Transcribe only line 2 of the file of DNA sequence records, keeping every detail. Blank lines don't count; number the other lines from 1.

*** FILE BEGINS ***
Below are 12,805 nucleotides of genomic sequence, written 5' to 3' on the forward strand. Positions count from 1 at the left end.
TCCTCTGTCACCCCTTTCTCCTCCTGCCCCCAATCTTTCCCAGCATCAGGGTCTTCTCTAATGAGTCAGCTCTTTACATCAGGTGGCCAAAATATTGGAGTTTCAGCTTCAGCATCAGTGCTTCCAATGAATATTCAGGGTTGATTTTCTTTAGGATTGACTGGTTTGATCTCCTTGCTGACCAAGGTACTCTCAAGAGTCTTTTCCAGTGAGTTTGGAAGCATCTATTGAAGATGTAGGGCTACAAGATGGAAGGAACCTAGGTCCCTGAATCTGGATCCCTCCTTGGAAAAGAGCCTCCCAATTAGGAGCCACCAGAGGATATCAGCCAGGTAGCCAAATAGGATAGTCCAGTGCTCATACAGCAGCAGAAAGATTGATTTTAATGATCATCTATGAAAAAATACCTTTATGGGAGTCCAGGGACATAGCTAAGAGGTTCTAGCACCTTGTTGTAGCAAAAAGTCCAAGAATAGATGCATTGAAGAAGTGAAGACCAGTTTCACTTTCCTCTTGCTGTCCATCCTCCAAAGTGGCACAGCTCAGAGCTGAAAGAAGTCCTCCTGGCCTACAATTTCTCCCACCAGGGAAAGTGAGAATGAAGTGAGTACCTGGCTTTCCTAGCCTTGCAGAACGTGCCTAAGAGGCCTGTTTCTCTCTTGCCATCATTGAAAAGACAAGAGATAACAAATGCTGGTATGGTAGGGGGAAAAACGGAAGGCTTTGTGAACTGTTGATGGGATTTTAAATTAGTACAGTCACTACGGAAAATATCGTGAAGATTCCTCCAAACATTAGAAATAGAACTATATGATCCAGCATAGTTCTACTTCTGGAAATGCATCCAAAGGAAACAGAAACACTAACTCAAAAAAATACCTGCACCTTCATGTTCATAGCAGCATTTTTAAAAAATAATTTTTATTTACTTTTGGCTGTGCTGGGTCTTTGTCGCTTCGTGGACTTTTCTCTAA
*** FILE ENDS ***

TCCTCTGTCACCCCTTTCTCCTCCTGCCCCCAATCTTTCCCAGCATCAGGGTCTTCTCTAATGAGTCAGCTCTTTACATCAGGTGGCCAAAATATTGGAGTTTCAGCTTCAGCATCAGTGCTTCCAATGAATATTCAGGGTTGATTTTCTTTAGGATTGACTGGTTTGATCTCCTTGCTGACCAAGGTACTCTCAAGAGTCTTTTCCAGTGAGTTTGGAAGCATCTATTGAAGATGTAGGGCTACAAGATGGAAGGAACCTAGGTCCCTGAATCTGGATCCCTCCTTGGAAAAGAGCCTCCCAATTAGGAGCCACCAGAGGATATCAGCCAGGTAGCCAAATAGGATAGTCCAGTGCTCATACAGCAGCAGAAAGATTGATTTTAATGATCATCTATGAAAAAATACCTTTATGGGAGTCCAGGGACATAGCTAAGAGGTTCTAGCACCTTGTTGTAGCAAAAAGTCCAAGAATAGATGCATTGAAGAAGTGAAGACCAGTTTCACTTTCCTCTTGCTGTCCATCCTCCAAAGTGGCACAGCTCAGAGCTGAAAGAAGTCCTCCTGGCCTACAATTTCTCCCACCAGGGAAAGTGAGAATGAAGTGAGTACCTGGCTTTCCTAGCCTTGCAGAACGTGCCTAAGAGGCCTGTTTCTCTCTTGCCATCATTGAAAAGACAAGAGATAACAAATGCTGGTATGGTAGGGGGAAAAACGGAAGGCTTTGTGAACTGTTGATGGGATTTTAAATTAGTACAGTCACTACGGAAAATATCGTGAAGATTCCTCCAAACATTAGAAATAGAACTATATGATCCAGCATAGTTCTACTTCTGGAAATGCATCCAAAGGAAACAGAAACACTAACTCAAAAAAATACCTGCACCTTCATGTTCATAGCAGCATTTTTAAAAAATAATTTTTATTTACTTTTGGCTGTGCTGGGTCTTTGTCGCTTCGTGGACTTTTCTCTAA